Brainerd, Minn. The 1837 Ceded Territory Fisheries Committee
unveiled a total safe harvest level of 480,000 pounds of walleye
for Lake Mille Lacs during the 2004 fishing season.
This year’s safe harvest level, agreed to by the Technical
Committee, composed of tribal and state biologists, meeting in
Brainerd Jan. 21 and 22, checks in at 70,000 pounds less than the
tally in 2003.
DNR Research Manager Jack Wingate said the 2004 safe harvest
level reflects poor survival of walleye fry and fingerlings during
2000 and 2001, when food sources were scarce in the lake. Those
fish, currently 14 to 18 inches in length, represent the lake’s
future spawning stock, and they’re in relatively low supply.
Based on the tribes’ five-year management plan for Lake Mille
Lacs, the 2004 tribal quota is 100,000 pounds of walleye, which
will be allocated among the eight Ojibwe bands. Last year, the
bands had their best fishing year to date, netting more than 70,000
pounds of walleyes during the spring spawn.
The state allocation for 2004 is 380,000 pounds of walleye. That
compares to 450,000 pounds in 2003. The total safe allowable
harvest in 2003 (including the tribal quota) was 550,000
Last year, state anglers killed 67,000 pounds of their available
quota, of which about 30,000 pounds was attributable to hooking
mortality. Despite the lower allowable harvest in 2003, the DNR
believes it can increase the actual harvest by allowing state
anglers to bring home more fish in the 18- to 20-inch range,
A strong forage base of yellow perch in the lake in 2003 created
a tougher walleye bite than in 2002, when anglers released millions
of pounds of fish to comply with the slot on the lake. Wingate
noted that despite that so-called “tough bite,” anglers still
released a half million pounds of walleyes in 2003.
He also said he expects the walleyes will be more interested in
anglers’ offerings in 2004.
“What’s the bite going to be like?’ That’s the million-dollar
question we ask ourselves every year,” Wingate said. “I don’t
expect as tough a bite as last year. We won’t see what we had two
years ago, but I think that forage has been cropped down some.”
Ron Payer, chief of the Minnesota DNR Section of Fisheries, said
the agency intends to liberalize its regulations to “provide the
greatest angling opportunities while staying within the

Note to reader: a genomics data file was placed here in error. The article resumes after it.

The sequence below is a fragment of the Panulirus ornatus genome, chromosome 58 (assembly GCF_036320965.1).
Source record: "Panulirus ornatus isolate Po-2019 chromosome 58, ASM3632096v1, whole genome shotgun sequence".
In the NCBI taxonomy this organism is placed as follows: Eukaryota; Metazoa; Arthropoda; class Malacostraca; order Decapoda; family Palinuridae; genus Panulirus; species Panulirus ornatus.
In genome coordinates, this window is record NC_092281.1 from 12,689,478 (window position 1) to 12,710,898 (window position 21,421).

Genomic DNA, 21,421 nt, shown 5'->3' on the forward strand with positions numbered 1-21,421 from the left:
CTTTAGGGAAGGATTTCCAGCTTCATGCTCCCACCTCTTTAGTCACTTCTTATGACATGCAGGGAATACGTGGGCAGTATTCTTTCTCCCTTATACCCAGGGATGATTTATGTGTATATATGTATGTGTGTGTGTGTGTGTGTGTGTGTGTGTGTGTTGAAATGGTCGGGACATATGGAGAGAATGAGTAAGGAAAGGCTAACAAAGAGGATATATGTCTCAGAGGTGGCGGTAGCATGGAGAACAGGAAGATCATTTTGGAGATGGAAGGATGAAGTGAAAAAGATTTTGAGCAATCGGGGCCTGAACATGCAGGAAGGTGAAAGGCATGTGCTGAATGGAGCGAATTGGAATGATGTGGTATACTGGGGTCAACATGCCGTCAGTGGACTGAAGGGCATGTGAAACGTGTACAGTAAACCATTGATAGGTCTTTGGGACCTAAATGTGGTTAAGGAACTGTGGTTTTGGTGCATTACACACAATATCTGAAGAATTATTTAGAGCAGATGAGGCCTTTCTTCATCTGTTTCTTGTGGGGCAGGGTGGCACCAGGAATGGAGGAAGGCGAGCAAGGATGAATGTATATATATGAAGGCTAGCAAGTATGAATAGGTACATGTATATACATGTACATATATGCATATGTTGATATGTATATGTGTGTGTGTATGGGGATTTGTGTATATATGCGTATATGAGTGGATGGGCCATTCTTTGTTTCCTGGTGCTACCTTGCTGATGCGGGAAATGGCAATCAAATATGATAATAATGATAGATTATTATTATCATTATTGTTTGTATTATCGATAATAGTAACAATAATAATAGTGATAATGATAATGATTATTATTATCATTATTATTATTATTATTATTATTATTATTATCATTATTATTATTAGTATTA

Wingate told Outdoor News on Tuesday that can only mean one
thing: allowing harvest of larger fish.
“That’s the only choice we have. Now that doesn’t mean 21s and
22s,” he said. “There’s a good number of 18-, 19-, and 20-inch
fish, and that’s the direction we’re going to have to look.”
The DNR will determine the specific regulation during a meeting
with the Mille Lacs Fishing Input Group next Wednesday evening.
Rick Bruesewitz, 1837 Treaty biologist in Aitkin is preparing “a
suite” of potential regulations to present to the input group next
Population modeling on Lake Mille Lacs has shown a “gap” of
walleyes in the 14- to 18-inch range thanks in part to pressure
from state anglers (and past harvest slots), tribal netting, and
the low abundance of the 2001 and 2002 walleye year-classes. Those
fished were preyed upon heavily by larger walleyes in 2002 when
other forage sources were very low.
Neil Kmiecik, Biological Services director for the Great Lakes
Indian Fish and Wildlife Commission, said, “Tribal and state
fisheries biologists are dedicated to maintaining and refining a
comprehensive and reliable database for shared treaty fishery
lakes, and are committed to protecting a healthy and sustainable
fishery and fish populations. The bottom line while setting harvest
figures is to maintain a spawning stock biomass for each species
that guarantees the ability of each species to reproduce.”
The Technical Committee established the following safe harvest
levels for 2004 for Mille Lacs Lake: 270,000 pounds for yellow
perch; 23,000 pounds for northern pike; 24,000 pounds for tullibee;
and 28,000 pounds for burbot.